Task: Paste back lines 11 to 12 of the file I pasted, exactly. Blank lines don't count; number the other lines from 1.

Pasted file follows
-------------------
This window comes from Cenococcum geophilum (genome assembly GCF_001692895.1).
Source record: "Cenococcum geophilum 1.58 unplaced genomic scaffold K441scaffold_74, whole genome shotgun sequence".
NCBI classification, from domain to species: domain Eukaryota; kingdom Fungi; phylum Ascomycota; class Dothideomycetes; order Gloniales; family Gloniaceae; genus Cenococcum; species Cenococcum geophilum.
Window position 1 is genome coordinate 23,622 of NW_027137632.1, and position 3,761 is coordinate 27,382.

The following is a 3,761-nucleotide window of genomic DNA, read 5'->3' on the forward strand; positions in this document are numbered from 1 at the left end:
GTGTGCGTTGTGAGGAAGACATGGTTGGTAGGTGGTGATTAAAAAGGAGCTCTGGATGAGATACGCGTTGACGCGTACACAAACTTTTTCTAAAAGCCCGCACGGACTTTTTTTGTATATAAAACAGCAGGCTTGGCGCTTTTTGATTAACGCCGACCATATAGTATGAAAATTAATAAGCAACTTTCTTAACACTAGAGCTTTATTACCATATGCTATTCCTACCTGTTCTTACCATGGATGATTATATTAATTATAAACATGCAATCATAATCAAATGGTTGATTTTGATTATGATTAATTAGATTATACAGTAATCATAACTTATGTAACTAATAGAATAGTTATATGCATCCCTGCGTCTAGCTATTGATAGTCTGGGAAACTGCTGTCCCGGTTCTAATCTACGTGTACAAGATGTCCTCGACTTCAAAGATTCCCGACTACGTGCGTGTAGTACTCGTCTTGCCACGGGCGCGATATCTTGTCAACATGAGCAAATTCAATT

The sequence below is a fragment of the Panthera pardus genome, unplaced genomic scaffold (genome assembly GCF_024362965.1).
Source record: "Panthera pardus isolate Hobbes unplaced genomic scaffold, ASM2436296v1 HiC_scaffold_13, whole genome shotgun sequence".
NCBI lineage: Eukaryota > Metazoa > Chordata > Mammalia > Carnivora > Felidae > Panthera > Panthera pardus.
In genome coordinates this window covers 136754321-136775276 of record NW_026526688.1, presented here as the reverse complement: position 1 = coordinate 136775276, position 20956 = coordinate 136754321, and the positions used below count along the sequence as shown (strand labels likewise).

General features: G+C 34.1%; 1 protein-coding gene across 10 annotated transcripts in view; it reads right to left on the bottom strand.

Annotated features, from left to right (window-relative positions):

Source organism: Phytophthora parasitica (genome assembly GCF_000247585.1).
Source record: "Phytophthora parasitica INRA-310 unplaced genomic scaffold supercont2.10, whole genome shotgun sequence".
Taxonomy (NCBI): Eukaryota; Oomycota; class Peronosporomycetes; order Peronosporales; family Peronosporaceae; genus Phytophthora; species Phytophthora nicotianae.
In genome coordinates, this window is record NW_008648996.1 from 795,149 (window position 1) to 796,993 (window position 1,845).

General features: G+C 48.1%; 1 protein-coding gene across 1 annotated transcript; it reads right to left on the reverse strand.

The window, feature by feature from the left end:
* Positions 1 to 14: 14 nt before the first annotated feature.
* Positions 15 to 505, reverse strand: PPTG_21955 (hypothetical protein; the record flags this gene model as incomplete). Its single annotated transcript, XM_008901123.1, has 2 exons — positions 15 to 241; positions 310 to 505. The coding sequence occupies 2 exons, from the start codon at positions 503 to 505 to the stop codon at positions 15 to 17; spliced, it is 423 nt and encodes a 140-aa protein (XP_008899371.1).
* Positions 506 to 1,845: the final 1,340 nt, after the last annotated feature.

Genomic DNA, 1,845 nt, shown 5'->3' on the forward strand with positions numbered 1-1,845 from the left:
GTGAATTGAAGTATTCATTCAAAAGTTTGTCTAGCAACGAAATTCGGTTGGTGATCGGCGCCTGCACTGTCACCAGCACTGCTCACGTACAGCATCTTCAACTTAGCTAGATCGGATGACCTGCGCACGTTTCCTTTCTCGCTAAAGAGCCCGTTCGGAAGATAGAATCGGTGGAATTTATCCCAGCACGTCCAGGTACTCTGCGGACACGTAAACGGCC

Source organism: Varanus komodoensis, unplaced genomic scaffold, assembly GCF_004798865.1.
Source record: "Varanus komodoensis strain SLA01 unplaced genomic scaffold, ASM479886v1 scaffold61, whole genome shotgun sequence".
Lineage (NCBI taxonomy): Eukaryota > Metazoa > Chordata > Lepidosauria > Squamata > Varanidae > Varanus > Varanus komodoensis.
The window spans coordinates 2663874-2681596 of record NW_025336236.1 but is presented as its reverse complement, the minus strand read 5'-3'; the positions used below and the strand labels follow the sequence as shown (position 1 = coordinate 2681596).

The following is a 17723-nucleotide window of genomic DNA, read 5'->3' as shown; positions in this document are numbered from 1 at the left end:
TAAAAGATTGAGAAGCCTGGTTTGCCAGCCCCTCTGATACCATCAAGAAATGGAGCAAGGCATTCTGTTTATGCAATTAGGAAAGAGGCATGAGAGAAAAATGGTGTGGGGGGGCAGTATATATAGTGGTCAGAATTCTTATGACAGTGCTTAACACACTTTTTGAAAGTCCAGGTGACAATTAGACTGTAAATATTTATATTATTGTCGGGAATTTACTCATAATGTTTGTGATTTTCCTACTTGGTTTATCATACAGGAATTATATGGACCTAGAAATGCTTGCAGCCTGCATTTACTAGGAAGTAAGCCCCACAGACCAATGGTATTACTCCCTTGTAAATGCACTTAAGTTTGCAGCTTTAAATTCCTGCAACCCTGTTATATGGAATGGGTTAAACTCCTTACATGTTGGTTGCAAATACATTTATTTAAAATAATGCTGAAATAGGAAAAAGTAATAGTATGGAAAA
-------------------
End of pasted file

General features: G+C 34.1%; 1 protein-coding gene across 10 annotated transcripts in view; it reads right to left on the bottom strand.

Annotated features, from left to right (window-relative positions):